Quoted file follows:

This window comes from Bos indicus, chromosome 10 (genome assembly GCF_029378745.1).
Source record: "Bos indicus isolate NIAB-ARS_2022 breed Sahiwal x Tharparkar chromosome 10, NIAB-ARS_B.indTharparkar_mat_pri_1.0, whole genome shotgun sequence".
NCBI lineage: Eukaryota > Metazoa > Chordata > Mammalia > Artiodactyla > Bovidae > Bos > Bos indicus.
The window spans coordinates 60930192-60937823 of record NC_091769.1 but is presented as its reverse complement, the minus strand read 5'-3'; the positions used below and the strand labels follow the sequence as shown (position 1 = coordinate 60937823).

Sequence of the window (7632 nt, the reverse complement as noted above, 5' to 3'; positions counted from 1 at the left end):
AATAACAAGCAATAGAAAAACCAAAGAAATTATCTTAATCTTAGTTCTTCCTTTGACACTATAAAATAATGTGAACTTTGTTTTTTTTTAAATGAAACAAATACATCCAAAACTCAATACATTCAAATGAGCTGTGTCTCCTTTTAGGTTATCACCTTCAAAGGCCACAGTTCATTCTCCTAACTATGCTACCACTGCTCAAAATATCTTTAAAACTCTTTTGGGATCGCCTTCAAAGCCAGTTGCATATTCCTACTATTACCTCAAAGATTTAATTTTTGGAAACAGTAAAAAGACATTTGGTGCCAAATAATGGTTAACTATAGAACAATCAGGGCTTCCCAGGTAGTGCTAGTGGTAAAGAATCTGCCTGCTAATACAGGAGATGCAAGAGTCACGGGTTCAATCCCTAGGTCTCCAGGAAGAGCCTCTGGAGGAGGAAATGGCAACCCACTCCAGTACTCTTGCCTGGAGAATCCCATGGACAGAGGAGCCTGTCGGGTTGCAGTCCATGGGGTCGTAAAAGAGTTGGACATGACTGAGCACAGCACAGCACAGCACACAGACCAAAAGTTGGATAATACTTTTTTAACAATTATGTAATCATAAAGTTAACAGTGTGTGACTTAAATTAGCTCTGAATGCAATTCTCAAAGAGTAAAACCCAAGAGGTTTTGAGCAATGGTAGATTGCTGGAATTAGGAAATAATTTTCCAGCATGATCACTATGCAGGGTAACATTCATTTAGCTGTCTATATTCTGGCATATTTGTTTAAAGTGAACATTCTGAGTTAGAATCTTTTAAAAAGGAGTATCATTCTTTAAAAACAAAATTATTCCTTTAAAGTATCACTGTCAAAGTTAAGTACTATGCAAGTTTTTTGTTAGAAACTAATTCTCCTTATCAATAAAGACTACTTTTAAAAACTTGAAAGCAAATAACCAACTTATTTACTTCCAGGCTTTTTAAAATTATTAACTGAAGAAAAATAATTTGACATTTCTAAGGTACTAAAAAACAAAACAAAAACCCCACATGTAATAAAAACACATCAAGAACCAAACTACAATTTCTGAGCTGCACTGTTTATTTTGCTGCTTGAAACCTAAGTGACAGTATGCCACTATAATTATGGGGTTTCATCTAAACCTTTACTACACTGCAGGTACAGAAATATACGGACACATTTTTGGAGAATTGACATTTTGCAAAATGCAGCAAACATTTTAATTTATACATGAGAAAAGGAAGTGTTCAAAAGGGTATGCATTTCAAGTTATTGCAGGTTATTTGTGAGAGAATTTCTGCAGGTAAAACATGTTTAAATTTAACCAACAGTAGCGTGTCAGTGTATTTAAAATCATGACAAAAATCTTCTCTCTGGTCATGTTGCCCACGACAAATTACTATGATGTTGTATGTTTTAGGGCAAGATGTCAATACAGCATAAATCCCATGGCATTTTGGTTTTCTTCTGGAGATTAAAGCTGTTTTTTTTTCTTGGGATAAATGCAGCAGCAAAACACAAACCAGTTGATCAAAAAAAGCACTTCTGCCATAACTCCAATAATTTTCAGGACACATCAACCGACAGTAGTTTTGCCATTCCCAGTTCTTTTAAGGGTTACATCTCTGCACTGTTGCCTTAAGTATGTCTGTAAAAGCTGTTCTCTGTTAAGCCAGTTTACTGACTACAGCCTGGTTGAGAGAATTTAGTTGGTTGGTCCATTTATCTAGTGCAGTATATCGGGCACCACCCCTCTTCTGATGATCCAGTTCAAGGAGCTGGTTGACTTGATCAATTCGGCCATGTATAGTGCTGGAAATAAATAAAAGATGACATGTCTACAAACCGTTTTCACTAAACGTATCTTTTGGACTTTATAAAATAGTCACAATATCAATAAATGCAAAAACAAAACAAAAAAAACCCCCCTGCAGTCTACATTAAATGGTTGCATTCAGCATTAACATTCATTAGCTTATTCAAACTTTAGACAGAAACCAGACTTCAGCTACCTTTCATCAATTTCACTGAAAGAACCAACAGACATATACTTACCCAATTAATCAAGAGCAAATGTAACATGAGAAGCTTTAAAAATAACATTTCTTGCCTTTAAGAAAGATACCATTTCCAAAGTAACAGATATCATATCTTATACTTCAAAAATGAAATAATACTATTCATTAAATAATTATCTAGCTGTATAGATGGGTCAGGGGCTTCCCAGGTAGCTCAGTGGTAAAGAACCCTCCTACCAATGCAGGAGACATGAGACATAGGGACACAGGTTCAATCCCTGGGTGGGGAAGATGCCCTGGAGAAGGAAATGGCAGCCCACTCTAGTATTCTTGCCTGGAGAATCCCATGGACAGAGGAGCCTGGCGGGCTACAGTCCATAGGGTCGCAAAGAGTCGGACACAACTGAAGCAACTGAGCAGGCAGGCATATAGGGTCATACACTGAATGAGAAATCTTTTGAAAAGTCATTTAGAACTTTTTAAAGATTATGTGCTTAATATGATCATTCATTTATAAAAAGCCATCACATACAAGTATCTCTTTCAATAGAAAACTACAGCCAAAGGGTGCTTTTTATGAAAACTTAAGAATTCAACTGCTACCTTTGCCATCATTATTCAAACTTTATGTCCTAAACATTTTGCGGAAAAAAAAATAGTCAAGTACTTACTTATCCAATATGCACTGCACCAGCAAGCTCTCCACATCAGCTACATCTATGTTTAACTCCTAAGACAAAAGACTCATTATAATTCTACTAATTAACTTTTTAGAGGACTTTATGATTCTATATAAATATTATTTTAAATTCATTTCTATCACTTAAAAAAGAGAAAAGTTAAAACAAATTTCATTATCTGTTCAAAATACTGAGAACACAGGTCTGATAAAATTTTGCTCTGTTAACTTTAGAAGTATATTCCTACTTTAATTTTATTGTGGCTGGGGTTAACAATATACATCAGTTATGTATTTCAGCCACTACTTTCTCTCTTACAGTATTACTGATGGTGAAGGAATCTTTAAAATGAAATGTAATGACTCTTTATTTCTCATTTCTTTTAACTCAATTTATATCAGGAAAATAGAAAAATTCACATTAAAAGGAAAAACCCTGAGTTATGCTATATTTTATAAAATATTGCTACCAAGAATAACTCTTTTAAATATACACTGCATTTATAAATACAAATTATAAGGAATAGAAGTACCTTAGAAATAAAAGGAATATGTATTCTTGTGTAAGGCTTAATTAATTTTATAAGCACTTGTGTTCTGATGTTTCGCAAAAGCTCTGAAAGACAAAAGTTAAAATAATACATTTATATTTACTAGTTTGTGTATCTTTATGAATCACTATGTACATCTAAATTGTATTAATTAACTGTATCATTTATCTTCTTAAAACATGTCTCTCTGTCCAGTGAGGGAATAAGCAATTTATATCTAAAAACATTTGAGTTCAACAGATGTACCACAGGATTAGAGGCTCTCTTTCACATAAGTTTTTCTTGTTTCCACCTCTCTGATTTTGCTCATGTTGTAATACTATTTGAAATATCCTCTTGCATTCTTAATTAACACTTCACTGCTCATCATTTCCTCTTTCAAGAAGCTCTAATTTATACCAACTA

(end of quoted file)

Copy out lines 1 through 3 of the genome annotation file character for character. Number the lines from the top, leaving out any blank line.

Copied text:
This window comes from Bos indicus, chromosome 10 (genome assembly GCF_029378745.1).
Source record: "Bos indicus isolate NIAB-ARS_2022 breed Sahiwal x Tharparkar chromosome 10, NIAB-ARS_B.indTharparkar_mat_pri_1.0, whole genome shotgun sequence".
NCBI lineage: Eukaryota > Metazoa > Chordata > Mammalia > Artiodactyla > Bovidae > Bos > Bos indicus.